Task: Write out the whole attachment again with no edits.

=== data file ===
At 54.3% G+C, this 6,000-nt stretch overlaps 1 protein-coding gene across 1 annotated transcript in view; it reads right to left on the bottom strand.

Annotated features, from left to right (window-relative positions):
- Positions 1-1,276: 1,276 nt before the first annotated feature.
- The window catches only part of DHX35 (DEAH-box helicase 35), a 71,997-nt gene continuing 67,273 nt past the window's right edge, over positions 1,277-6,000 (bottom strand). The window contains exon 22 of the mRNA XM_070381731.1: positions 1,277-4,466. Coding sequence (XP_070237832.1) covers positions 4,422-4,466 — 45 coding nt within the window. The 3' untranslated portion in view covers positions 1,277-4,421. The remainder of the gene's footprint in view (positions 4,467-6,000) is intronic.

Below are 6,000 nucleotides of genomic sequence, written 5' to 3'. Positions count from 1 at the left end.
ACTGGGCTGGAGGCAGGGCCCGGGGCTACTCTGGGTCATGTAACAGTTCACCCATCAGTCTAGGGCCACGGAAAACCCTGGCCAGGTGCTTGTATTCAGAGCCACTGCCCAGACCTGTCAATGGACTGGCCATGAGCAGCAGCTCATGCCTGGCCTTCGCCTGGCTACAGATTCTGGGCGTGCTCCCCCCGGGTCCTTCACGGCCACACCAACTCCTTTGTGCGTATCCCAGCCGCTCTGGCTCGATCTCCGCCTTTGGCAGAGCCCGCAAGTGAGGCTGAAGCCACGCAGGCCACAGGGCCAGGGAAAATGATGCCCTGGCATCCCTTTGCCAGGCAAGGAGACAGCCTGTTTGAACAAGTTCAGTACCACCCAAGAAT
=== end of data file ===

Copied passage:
At 54.3% G+C, this 6,000-nt stretch overlaps 1 protein-coding gene across 1 annotated transcript in view; it reads right to left on the bottom strand.

Annotated features, from left to right (window-relative positions):
- Positions 1-1,276: 1,276 nt before the first annotated feature.
- The window catches only part of DHX35 (DEAH-box helicase 35), a 71,997-nt gene continuing 67,273 nt past the window's right edge, over positions 1,277-6,000 (bottom strand). The window contains exon 22 of the mRNA XM_070381731.1: positions 1,277-4,466. Coding sequence (XP_070237832.1) covers positions 4,422-4,466 — 45 coding nt within the window. The 3' untranslated portion in view covers positions 1,277-4,421. The remainder of the gene's footprint in view (positions 4,467-6,000) is intronic.

Below are 6,000 nucleotides of genomic sequence, written 5' to 3'. Positions count from 1 at the left end.
ACTGGGCTGGAGGCAGGGCCCGGGGCTACTCTGGGTCATGTAACAGTTCACCCATCAGTCTAGGGCCACGGAAAACCCTGGCCAGGTGCTTGTATTCAGAGCCACTGCCCAGACCTGTCAATGGACTGGCCATGAGCAGCAGCTCATGCCTGGCCTTCGCCTGGCTACAGATTCTGGGCGTGCTCCCCCCGGGTCCTTCACGGCCACACCAACTCCTTTGTGCGTATCCCAGCCGCTCTGGCTCGATCTCCGCCTTTGGCAGAGCCCGCAAGTGAGGCTGAAGCCACGCAGGCCACAGGGCCAGGGAAAATGATGCCCTGGCATCCCTTTGCCAGGCAAGGAGACAGCCTGTTTGAACAAGTTCAGTACCACCCAAGAAT